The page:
Sometimes halts can be beneficial, or at least not as much of a hindrance as first expected. And by going with the flow, and being patient, I could source the fibre filler for free and progress two other projects. A productive outcome for an impasse!

When has having to stop or pause a project actually been a benefit for you? Please share below in the comments.

Inside/outside

I’m sitting on the inside/outside boundary of a cafe, on a sunny spring-is-almost-here day.

Perfect inspiration!

Plus I have a large coffee and a gorgeous journal.

Doing it Differently

I don’t normally stick notes or anything into my journals. I might it if is a travel journal, but I don’t for my everyday journaling. For some reason I simply write by hand.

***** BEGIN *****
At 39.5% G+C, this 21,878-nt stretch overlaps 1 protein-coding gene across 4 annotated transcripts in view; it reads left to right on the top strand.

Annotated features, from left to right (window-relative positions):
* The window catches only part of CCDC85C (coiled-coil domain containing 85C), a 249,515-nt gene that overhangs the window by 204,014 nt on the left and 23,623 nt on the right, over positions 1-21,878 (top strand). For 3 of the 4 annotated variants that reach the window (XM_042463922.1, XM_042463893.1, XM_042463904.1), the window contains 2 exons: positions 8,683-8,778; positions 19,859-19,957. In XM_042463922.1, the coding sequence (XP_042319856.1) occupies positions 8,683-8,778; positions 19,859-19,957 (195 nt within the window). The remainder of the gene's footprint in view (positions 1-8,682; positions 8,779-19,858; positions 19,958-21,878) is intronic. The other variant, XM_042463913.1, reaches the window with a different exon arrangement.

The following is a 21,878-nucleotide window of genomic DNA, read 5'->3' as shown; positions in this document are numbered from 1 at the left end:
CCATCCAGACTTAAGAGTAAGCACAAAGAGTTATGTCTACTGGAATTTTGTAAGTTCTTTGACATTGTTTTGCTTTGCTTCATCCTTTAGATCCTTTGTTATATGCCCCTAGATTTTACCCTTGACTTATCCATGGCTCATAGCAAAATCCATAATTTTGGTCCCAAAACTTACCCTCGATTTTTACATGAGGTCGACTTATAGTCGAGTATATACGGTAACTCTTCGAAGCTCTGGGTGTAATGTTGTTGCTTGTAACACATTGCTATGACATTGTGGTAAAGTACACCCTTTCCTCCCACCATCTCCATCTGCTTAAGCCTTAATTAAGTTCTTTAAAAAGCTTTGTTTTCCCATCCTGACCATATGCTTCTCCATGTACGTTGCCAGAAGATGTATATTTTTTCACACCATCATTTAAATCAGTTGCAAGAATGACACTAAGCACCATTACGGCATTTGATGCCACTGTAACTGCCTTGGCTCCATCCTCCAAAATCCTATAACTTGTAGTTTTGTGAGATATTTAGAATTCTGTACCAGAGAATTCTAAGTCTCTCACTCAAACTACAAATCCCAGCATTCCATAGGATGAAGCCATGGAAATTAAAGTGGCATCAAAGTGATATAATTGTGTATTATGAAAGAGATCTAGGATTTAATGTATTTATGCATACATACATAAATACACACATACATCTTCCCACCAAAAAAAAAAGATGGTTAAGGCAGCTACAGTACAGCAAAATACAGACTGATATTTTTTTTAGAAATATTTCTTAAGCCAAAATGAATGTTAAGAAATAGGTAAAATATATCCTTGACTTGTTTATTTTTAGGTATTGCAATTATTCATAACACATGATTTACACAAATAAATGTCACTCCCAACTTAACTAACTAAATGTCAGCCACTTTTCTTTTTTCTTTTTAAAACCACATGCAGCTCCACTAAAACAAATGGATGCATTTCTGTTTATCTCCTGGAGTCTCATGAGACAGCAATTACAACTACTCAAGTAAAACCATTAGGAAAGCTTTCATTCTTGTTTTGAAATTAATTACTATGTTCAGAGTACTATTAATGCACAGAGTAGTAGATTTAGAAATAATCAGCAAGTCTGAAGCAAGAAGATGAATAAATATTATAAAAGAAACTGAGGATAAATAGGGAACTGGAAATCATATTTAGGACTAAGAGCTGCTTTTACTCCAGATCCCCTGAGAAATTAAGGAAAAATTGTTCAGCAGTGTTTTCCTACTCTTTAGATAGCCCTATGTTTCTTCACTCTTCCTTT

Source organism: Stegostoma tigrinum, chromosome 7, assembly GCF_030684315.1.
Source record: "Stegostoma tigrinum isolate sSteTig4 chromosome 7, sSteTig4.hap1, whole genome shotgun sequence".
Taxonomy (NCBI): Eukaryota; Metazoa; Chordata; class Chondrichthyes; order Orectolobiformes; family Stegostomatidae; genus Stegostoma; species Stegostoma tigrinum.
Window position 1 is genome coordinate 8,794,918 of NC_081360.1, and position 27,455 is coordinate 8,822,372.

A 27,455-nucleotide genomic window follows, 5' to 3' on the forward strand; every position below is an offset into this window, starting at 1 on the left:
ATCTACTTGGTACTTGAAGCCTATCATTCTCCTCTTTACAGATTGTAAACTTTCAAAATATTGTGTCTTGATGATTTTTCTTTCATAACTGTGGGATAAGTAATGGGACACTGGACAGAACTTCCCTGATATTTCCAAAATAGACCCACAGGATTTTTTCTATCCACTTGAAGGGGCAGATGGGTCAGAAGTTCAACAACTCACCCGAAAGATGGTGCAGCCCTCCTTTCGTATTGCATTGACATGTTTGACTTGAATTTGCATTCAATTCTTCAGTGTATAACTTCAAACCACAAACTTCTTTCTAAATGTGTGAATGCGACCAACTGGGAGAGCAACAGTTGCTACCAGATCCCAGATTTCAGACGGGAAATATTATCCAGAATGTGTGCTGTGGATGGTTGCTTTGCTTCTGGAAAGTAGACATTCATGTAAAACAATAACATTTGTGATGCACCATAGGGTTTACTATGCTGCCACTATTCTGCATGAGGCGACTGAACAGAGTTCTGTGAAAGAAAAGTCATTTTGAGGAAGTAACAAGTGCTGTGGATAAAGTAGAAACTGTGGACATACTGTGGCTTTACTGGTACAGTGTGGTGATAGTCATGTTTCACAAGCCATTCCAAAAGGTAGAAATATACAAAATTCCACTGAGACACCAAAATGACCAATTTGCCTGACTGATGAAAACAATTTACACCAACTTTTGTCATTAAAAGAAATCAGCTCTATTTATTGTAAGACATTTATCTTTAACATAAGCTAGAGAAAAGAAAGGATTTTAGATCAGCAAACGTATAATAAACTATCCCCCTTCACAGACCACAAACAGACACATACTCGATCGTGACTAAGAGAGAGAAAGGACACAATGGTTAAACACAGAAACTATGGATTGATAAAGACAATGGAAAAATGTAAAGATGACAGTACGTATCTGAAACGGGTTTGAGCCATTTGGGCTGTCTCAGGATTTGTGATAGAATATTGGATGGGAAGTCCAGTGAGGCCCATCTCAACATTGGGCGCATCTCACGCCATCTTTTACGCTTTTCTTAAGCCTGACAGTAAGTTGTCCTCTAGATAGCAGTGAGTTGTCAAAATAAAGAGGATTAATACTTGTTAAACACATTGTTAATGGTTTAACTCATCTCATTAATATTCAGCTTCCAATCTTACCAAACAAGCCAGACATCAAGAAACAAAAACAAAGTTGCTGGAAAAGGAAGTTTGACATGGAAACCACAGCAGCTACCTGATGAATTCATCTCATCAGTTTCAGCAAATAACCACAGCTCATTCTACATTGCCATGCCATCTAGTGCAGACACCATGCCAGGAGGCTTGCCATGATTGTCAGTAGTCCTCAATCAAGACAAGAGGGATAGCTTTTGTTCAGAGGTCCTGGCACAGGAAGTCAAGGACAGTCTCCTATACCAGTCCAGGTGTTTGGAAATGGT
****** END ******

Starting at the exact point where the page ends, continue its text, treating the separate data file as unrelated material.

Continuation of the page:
But this time I’ve decided to do things differently. Maybe it is the style of this new journal, full of inspirational quotes at the bottom of the pages? Or the colourful inspiring cover, and occasional internal pages which seem to call my muse to me.

Either way, I’ve started by sticking in a number of fun quotes that I’ve collected from fortune cookies. But there’s more to the story. I’ve had these fortune cookies when going out with my very close writing friends. When we have our catch up over Thai food and talk all things writing and life. And with one friend now moved away, these quotes remind me that I am supported on my writing journey, and that we had some fun evenings together. They are more than just quotes from fortune cookies. They are little gateways into my recent memories, and so they now have a special place at the start of my new journal.

Lilliana

Look within ~ there is something beautiful, something sacred inside you, a space full of infinite wisdom